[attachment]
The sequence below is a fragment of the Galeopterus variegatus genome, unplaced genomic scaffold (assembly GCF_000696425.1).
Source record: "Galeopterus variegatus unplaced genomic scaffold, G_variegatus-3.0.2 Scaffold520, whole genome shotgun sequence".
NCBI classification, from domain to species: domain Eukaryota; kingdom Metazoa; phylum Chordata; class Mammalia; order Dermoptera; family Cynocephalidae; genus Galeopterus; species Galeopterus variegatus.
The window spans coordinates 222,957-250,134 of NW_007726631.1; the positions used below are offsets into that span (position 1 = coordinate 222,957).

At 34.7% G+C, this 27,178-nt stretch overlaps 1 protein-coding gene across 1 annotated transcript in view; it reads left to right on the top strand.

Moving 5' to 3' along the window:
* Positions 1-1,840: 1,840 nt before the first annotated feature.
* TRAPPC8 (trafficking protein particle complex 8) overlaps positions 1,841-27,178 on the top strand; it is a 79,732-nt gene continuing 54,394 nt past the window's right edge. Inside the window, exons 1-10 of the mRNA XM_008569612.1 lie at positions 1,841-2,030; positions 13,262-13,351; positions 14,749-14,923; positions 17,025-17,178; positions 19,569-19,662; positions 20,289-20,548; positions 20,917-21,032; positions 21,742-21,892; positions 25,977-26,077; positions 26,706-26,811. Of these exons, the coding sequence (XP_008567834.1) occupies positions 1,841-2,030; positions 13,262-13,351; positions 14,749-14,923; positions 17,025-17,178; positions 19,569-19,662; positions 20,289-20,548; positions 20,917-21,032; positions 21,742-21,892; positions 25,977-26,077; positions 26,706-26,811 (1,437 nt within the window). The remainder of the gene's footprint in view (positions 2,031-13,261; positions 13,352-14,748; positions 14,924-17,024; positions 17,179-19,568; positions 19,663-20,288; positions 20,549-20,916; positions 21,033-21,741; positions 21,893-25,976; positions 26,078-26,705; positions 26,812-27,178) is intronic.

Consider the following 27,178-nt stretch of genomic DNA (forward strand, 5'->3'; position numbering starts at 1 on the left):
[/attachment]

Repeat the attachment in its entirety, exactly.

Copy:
The sequence below is a fragment of the Galeopterus variegatus genome, unplaced genomic scaffold (assembly GCF_000696425.1).
Source record: "Galeopterus variegatus unplaced genomic scaffold, G_variegatus-3.0.2 Scaffold520, whole genome shotgun sequence".
NCBI classification, from domain to species: domain Eukaryota; kingdom Metazoa; phylum Chordata; class Mammalia; order Dermoptera; family Cynocephalidae; genus Galeopterus; species Galeopterus variegatus.
The window spans coordinates 222,957-250,134 of NW_007726631.1; the positions used below are offsets into that span (position 1 = coordinate 222,957).

At 34.7% G+C, this 27,178-nt stretch overlaps 1 protein-coding gene across 1 annotated transcript in view; it reads left to right on the top strand.

Moving 5' to 3' along the window:
* Positions 1-1,840: 1,840 nt before the first annotated feature.
* TRAPPC8 (trafficking protein particle complex 8) overlaps positions 1,841-27,178 on the top strand; it is a 79,732-nt gene continuing 54,394 nt past the window's right edge. Inside the window, exons 1-10 of the mRNA XM_008569612.1 lie at positions 1,841-2,030; positions 13,262-13,351; positions 14,749-14,923; positions 17,025-17,178; positions 19,569-19,662; positions 20,289-20,548; positions 20,917-21,032; positions 21,742-21,892; positions 25,977-26,077; positions 26,706-26,811. Of these exons, the coding sequence (XP_008567834.1) occupies positions 1,841-2,030; positions 13,262-13,351; positions 14,749-14,923; positions 17,025-17,178; positions 19,569-19,662; positions 20,289-20,548; positions 20,917-21,032; positions 21,742-21,892; positions 25,977-26,077; positions 26,706-26,811 (1,437 nt within the window). The remainder of the gene's footprint in view (positions 2,031-13,261; positions 13,352-14,748; positions 14,924-17,024; positions 17,179-19,568; positions 19,663-20,288; positions 20,549-20,916; positions 21,033-21,741; positions 21,893-25,976; positions 26,078-26,705; positions 26,812-27,178) is intronic.

Consider the following 27,178-nt stretch of genomic DNA (forward strand, 5'->3'; position numbering starts at 1 on the left):